There are other levels of support, like Software support, where HP partners with the OS provider and if an issue is found they get the software fixed or update the driver. You're only going to get that on a certified OS with purchased software support. These problems are pretty rare. Usually the companies that buy this level of support are Fortune 1000 companies, government agencies and the like, or they have a business-critical application, or some bleeding-edge hardware. Almost all hardware and OS's have odd corner case quirks that only show up for one person in a hundred thousand, in one particular use case on one particular OS. Those are the most pernicious bugs, and it can take this level of Software Support to root them out. Sometimes they're never completely resolved before the equipment hits end-of-life or an OS update mysteriously disappears the problem. But those are rare. You can go a whole career and never find one because of the thorough validation processes that go on before the first server of the model even ships.

It wasn't so long ago that OEMs were deliberately bundling in things with proprietary hardware you not only couldn't get drivers for, but the responsible company that designed the chipset wouldn't even give the specifications for so the drivers had to be painstakingly reverse-engineered. HP is one company that fought that trend and stuck with industry standard, fairly open hardware and helped win that war on servers. In laptops and desktops they did dabble in the dodgy wifi, networking and audio chipsets though - and still do a little bit. But on the servers I believe they have always been pretty solid.

Mostly what I'm trying to avoid here is somebody taking away from this discussion the idea that if they run Distro X, HP will deny their warranty repair of genuinely faulty equipment. Because that is simply not true. And it wouldn't be legal if it was true.

Re:WTH, voiding HW warranty by installing software (1)

FunkDup (995643) | more than 2 years ago | (#39744495)

Well, Linux can update the microcode on a CPU for example.

Re:WTH, voiding HW warranty by installing software (0)

Anonymous Coward | more than 2 years ago | (#39745439)

Why is this even necessary?! Apparently, you can void your hardware warranty by installing software (from TFA):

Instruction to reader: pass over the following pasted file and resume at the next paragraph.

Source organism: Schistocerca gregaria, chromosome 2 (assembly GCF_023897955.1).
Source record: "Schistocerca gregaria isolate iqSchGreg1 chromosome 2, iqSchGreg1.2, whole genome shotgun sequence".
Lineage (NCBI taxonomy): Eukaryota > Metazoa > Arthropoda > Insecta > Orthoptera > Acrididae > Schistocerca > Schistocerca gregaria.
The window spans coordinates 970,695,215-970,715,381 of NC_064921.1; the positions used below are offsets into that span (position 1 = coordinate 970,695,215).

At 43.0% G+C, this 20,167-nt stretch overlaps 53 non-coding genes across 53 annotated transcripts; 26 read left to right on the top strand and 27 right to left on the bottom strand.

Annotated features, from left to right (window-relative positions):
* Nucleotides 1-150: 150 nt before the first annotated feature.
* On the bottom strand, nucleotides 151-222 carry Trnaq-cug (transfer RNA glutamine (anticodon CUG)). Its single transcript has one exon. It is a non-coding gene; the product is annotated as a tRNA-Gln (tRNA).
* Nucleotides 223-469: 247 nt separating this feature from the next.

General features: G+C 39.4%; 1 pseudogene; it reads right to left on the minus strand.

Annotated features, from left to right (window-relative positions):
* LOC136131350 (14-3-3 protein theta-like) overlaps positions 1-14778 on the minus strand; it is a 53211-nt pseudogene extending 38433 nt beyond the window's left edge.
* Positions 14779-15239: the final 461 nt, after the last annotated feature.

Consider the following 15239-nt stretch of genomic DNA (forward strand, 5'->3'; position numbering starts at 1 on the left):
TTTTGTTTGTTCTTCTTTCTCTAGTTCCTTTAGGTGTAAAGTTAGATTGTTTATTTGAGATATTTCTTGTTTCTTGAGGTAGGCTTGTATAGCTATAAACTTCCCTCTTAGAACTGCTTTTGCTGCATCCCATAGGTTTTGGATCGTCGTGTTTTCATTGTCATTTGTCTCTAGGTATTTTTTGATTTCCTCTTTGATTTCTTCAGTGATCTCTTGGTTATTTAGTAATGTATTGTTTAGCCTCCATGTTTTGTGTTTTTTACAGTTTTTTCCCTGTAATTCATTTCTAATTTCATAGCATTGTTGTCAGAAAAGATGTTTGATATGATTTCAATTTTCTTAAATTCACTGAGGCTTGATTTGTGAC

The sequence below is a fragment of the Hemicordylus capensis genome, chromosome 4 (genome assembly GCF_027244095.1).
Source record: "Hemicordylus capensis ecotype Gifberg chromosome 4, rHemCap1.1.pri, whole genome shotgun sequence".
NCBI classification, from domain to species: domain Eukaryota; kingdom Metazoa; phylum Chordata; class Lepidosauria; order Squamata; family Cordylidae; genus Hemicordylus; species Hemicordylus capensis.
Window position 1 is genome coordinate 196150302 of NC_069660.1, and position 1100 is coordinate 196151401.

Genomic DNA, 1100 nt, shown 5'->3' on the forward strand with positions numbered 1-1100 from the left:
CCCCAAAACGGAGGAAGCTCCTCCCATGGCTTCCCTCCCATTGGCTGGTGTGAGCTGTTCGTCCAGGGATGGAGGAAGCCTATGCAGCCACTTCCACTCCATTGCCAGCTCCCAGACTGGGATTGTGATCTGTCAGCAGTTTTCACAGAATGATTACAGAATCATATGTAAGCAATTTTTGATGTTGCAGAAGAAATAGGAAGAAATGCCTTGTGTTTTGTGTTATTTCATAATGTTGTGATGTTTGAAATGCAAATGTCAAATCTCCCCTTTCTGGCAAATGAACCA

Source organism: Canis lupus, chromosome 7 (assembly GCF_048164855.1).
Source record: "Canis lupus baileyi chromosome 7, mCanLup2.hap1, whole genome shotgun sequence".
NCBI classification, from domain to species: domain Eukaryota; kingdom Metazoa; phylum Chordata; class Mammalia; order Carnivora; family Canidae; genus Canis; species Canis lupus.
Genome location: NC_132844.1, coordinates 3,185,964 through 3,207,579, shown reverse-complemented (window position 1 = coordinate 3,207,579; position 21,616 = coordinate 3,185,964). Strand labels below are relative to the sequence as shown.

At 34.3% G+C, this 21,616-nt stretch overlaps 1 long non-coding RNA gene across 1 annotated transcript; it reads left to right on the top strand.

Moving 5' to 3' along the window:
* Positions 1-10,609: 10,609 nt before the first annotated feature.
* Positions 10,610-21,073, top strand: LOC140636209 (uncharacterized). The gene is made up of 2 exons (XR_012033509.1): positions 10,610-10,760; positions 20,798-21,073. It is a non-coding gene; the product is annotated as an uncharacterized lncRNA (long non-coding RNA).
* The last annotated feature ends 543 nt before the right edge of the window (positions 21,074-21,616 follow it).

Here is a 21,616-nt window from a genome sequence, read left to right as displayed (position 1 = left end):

Sounds like the article is probably over-simplifying things by calling it a hardware warranty. These are business servers, and companies that use them generally have pricey service contracts. They aren't interested in the cost of a replacement hardware as much as they're worried about being able to continue using the system as quickly as possible after a problem.

Having official support for the OS becomes a lot more important in cases where it's not an obvious hardware fault, but things still aren't working right. For example, let's say the RAID array keeps degrading and rebuilding itself every day or two. Clearly not a good thing -- I/O performance is reduced while it's rebuilding, and a drive fault during the rebuild could mean having to restore from tape. Let's also assume that you've tried replacing all the drives with spares, and it's still happening. If you're using an OS that the manufacturer has certified as working with their hardware, you're a lot less likely to get the runaround of "Maybe it's a problem with your kernel."

No other Unix? (-1, Redundant)

unixisc (2429386) | more than 2 years ago | (#39733893)

Why, HP found no other Unix/Linux suitable enough for this platform? From Linux, they could have either gone w/ Debian, or they could have selected RHEL. If they were open to Unix, they could have either gone w/ FreeBSD, or from the SVR4.x, they could have gone w/ OpenIndiana. Any of these would have been better than Ubuntu, for server purposes.